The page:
Not content with lying about positions scientists don’t actually hold, passing off his opinions as reporting, engaging in the kind of “he said, she said” false equivalency that has been so toxic in media coverage of climate, and just generally getting things wrong, here’s Pearce perpetuating the free market/anti-regulation think tank lie about DDT bans causing millions of deaths:
When Rachel Carson’s sound case against the mass application of DDT as an agricultural pesticide morphed into blanket opposition to much smaller indoor applications to fight malaria, it arguably resulted in millions of deaths as the diseases resurged.
[Although there was a big push to do away with agricultural DDT spraying, its use to fight malaria was not banned. DDT use continued apace in some countries and declined in others for top down reasons rather than environmentalist-driven anti-science hysteria, including resistance in mosquitoes, political instability, preferences for pyrethroids (which also killed cockroaches) or netting (which didn’t involve coating one’s walls with a sticky unpleasant substance), and genuine-science-based health concerns of governments.]
But hey, it’s totally fine to say something that egregiously, hideously untrue as long as you mumble “arguably” into your sleeve, at least according to Pearce’s cheerleaders.
Pearce’s lie comes in the context of the latest hippie punching fad, which is to equate environmentalist fears about GMOs, nuclear power, and fracking with evolution denial, climate denialism, and other hallmarks of the anti-science right. This is approaching something of a cottage industry among people who seem to be garnering fewer eyeballs on topics like climate change than they once did.
There are three facts of relevance here, in my opinion:
- There are unquestionably environmentalists who have and promote fears about certain technologies that are unsupported or in contradiction to the balance of scientific evidence.
- This anti-science vein is in no way equivalent to, in terms of political legitimacy at the levers of governmental power, that right wing anti-science beliefs enjoy.
- The actual, problematic anti-science beliefs of environmentalists are often conflated with issues that have nothing to do with science in order to make the problem seem larger than it is. This is counterproductive.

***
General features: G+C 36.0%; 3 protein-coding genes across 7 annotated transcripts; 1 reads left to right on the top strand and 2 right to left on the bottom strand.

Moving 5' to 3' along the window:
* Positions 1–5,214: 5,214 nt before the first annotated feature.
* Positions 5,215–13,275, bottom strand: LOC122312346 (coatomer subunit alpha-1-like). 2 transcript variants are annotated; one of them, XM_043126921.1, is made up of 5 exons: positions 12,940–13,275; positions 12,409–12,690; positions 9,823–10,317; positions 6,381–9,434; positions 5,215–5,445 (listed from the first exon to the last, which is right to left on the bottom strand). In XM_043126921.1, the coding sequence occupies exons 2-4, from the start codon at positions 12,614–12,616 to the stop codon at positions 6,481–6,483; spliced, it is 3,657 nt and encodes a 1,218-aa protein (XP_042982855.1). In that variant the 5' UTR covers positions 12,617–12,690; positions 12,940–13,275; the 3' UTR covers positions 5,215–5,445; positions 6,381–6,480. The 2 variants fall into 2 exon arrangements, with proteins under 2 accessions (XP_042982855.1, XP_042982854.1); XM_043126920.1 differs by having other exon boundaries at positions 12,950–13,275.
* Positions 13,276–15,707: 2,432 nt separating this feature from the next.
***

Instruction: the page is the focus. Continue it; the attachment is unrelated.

I think point number 1 is hugely important. The work of Dan Kahan and others (e.g. Kahan et al., 2011) has shown pretty convincingly that egalitarian-communitarians interpret scientific evidence in a way that conforms to their preexisting worldviews just as hierarchal-individualists do. I would like to see anti-science fears about GMOs and nuclear power either marginalized or preferably reversed by effective messaging and education. I vehemently believe that GMOs and nuclear power are going to be necessary tools in dealing with our energy and agricultural needs in the future, and that climate change probably increases their importance.
Point 2 is something that I trust is not in any way controversial or requires further discussion.
For those of us who believe point 1 is a legitimate problem, point 3 effectively knee caps efforts to ameliorate it. When people conflate issues that enjoy no clear scientific consensus, such as the environmental impacts of fracking, with denial of evolution or the reality of anthropogenic climate change, they are injecting a false equivalency that muddies the waters of discourse and prevents positive movement on the issue. The same goes for conflating dislike of business practices of certain agricultural companies and economic/national security concerns over nuclear power with denial of evolution or climate change.
If Pearce or the others who have taken up this latest meme stuck to what actually was equivalent, their complaints would look a great deal less serious. So they have to over-egg the pudding. This not only gives the appearance of more substance, it also generates more acrimony and page views. Whether the latter is intentional or not, it’s certainly not productive in actually addressing the problem, which requires understanding the actual scope and potential strategies for overcoming what environmental anti-science exists. And make no mistake, there are people doing just that.
But Fred Pearce is not one of them.
UPDATE: Some folks over at Collide-a-scape are trying to pin the decline in DDT use in some countries in the 60s against malaria on a 1971 US domestic ban. Yes, something in the 60s is being attributed to something that happened in the 70s.
Setting aside the timeline idiocy, as I stated previously, actual examination of the causes of malaria resurgence simply does not bear this out. Nor does it support in any way Pearce’s ghoulish lie that environmentalists are somehow to blame for it or millions of deaths. In the course of providing others with some references, I came across some additional reasons for malarial resurgence. It turns out that weakening of programs due to financial shortfalls, premature complacency, and intentional expiration of short term programs- in addition to aforementioned factors like resistance and political instability- are responsible not just for a decline in DDT use, but a decline in malarial-eradication programs generally (Cohen et al., 2011; Nájera et al., 2011). Both papers should be accessible without a subscription.
- Cohen, J., D. Smith, C. Cotter, A. Ward, G. Yamey, O. Sabot, and B. Moonen (2012), Malaria resurgence: a systematic review and assessment of its causes, Malaria Journal, 11(1), 122, doi:10.1186/1475-2875-11-122.
Kahan, D. M., H. Jenkins‐Smith, and D. Braman (2011), Cultural cognition of scientific consensus, Journal of Risk Research, 14(2), 147–174, doi:10.1080/13669877.2010.511246.
- Nájera, J. A., M. González-Silva, and P. L. Alonso (2011), Some Lessons for the Future from the Global Malaria Eradication Programme (1955–1969), PLoS Med, 8(1), e1000412, doi:10.1371/journal.pmed.1000412.